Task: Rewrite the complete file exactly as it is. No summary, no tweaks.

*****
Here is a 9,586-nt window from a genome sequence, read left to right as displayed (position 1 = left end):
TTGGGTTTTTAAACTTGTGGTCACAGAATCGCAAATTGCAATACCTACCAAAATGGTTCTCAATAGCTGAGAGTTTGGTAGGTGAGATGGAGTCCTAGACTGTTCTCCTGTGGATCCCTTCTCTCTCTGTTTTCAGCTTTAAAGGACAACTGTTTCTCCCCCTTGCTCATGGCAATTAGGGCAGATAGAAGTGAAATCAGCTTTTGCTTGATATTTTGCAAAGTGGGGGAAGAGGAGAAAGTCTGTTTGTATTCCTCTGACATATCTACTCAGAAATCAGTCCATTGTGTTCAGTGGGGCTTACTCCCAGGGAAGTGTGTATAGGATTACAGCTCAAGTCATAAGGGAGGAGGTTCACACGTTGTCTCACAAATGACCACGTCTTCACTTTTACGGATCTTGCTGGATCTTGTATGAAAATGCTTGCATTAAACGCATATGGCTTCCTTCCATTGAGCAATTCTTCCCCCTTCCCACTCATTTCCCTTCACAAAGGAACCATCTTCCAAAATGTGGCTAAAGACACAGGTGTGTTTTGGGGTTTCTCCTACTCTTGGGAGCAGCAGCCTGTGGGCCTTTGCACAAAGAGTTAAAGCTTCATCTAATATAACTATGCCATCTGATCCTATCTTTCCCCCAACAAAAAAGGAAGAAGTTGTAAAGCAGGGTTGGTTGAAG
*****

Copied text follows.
Here is a 9,586-nt window from a genome sequence, read left to right as displayed (position 1 = left end):
TTGGGTTTTTAAACTTGTGGTCACAGAATCGCAAATTGCAATACCTACCAAAATGGTTCTCAATAGCTGAGAGTTTGGTAGGTGAGATGGAGTCCTAGACTGTTCTCCTGTGGATCCCTTCTCTCTCTGTTTTCAGCTTTAAAGGACAACTGTTTCTCCCCCTTGCTCATGGCAATTAGGGCAGATAGAAGTGAAATCAGCTTTTGCTTGATATTTTGCAAAGTGGGGGAAGAGGAGAAAGTCTGTTTGTATTCCTCTGACATATCTACTCAGAAATCAGTCCATTGTGTTCAGTGGGGCTTACTCCCAGGGAAGTGTGTATAGGATTACAGCTCAAGTCATAAGGGAGGAGGTTCACACGTTGTCTCACAAATGACCACGTCTTCACTTTTACGGATCTTGCTGGATCTTGTATGAAAATGCTTGCATTAAACGCATATGGCTTCCTTCCATTGAGCAATTCTTCCCCCTTCCCACTCATTTCCCTTCACAAAGGAACCATCTTCCAAAATGTGGCTAAAGACACAGGTGTGTTTTGGGGTTTCTCCTACTCTTGGGAGCAGCAGCCTGTGGGCCTTTGCACAAAGAGTTAAAGCTTCATCTAATATAACTATGCCATCTGATCCTATCTTTCCCCCAACAAAAAAGGAAGAAGTTGTAAAGCAGGGTTGGTTGAAG